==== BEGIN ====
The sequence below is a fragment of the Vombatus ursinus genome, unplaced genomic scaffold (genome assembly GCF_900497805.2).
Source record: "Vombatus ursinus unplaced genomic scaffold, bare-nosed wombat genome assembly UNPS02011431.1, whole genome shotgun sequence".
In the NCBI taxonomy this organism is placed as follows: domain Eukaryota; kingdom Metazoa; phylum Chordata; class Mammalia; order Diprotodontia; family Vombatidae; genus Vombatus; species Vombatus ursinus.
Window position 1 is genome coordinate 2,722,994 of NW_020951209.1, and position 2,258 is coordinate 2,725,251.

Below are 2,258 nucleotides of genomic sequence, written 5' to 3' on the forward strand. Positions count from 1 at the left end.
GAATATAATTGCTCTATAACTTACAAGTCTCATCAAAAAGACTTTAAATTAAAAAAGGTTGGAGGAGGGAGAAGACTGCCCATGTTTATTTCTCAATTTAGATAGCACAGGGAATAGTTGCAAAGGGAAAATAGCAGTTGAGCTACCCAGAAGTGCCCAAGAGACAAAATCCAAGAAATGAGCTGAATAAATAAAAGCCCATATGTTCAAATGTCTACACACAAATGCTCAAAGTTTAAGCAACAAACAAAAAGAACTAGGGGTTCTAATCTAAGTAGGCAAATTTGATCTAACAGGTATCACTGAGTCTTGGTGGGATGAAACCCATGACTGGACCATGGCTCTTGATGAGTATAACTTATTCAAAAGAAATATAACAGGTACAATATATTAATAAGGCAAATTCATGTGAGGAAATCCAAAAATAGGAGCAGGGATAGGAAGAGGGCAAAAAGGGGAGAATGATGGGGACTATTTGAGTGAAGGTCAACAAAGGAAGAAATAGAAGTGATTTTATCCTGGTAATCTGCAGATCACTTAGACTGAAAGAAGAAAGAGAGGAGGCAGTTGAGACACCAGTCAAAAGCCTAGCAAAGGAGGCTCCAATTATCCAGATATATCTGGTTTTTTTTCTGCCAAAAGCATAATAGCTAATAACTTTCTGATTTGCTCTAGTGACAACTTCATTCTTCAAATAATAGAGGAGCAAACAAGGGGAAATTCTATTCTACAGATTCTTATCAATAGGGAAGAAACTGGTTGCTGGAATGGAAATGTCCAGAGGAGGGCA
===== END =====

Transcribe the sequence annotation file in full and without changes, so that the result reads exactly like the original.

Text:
The sequence below is a fragment of the Vombatus ursinus genome, unplaced genomic scaffold (genome assembly GCF_900497805.2).
Source record: "Vombatus ursinus unplaced genomic scaffold, bare-nosed wombat genome assembly UNPS02011431.1, whole genome shotgun sequence".
In the NCBI taxonomy this organism is placed as follows: domain Eukaryota; kingdom Metazoa; phylum Chordata; class Mammalia; order Diprotodontia; family Vombatidae; genus Vombatus; species Vombatus ursinus.
Window position 1 is genome coordinate 2,722,994 of NW_020951209.1, and position 2,258 is coordinate 2,725,251.

Below are 2,258 nucleotides of genomic sequence, written 5' to 3' on the forward strand. Positions count from 1 at the left end.
GAATATAATTGCTCTATAACTTACAAGTCTCATCAAAAAGACTTTAAATTAAAAAAGGTTGGAGGAGGGAGAAGACTGCCCATGTTTATTTCTCAATTTAGATAGCACAGGGAATAGTTGCAAAGGGAAAATAGCAGTTGAGCTACCCAGAAGTGCCCAAGAGACAAAATCCAAGAAATGAGCTGAATAAATAAAAGCCCATATGTTCAAATGTCTACACACAAATGCTCAAAGTTTAAGCAACAAACAAAAAGAACTAGGGGTTCTAATCTAAGTAGGCAAATTTGATCTAACAGGTATCACTGAGTCTTGGTGGGATGAAACCCATGACTGGACCATGGCTCTTGATGAGTATAACTTATTCAAAAGAAATATAACAGGTACAATATATTAATAAGGCAAATTCATGTGAGGAAATCCAAAAATAGGAGCAGGGATAGGAAGAGGGCAAAAAGGGGAGAATGATGGGGACTATTTGAGTGAAGGTCAACAAAGGAAGAAATAGAAGTGATTTTATCCTGGTAATCTGCAGATCACTTAGACTGAAAGAAGAAAGAGAGGAGGCAGTTGAGACACCAGTCAAAAGCCTAGCAAAGGAGGCTCCAATTATCCAGATATATCTGGTTTTTTTTCTGCCAAAAGCATAATAGCTAATAACTTTCTGATTTGCTCTAGTGACAACTTCATTCTTCAAATAATAGAGGAGCAAACAAGGGGAAATTCTATTCTACAGATTCTTATCAATAGGGAAGAAACTGGTTGCTGGAATGGAAATGTCCAGAGGAGGGCA